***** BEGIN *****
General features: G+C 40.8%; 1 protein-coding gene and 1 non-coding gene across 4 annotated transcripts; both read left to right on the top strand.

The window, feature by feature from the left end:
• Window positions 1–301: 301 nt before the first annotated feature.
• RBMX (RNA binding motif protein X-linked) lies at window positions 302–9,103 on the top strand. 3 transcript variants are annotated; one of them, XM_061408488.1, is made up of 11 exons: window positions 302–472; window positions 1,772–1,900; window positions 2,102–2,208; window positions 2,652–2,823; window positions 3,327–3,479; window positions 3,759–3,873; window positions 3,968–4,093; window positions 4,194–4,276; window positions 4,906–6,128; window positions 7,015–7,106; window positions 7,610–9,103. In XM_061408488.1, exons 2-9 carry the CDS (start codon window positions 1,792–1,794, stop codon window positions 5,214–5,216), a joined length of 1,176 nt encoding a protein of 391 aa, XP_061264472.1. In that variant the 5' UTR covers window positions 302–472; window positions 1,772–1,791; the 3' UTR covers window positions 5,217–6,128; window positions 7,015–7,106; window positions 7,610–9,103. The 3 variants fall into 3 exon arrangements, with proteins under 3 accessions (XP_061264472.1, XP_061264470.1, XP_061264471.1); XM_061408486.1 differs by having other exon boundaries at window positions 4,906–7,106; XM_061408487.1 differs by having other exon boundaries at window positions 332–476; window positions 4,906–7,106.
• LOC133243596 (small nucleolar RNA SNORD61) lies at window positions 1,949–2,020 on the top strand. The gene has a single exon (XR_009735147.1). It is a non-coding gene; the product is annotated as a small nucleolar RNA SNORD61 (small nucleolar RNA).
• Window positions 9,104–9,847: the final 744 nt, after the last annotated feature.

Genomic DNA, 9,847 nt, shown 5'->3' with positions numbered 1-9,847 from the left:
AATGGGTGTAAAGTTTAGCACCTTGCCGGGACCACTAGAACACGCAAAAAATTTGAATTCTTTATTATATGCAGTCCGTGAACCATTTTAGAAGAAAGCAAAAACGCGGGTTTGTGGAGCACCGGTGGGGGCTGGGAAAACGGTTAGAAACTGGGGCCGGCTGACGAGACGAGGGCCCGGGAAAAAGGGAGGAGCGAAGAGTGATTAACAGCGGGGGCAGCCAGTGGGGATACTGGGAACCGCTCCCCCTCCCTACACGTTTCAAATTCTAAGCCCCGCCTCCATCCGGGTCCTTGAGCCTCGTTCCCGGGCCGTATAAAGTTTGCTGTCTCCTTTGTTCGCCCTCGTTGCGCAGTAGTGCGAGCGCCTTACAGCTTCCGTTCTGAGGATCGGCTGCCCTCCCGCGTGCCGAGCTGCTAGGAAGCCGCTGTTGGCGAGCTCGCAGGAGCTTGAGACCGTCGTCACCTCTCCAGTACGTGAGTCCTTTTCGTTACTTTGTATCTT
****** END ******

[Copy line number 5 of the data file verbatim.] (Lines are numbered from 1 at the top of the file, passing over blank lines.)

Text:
• LOC133243596 (small nucleolar RNA SNORD61) lies at window positions 1,949–2,020 on the top strand. The gene has a single exon (XR_009735147.1). It is a non-coding gene; the product is annotated as a small nucleolar RNA SNORD61 (small nucleolar RNA).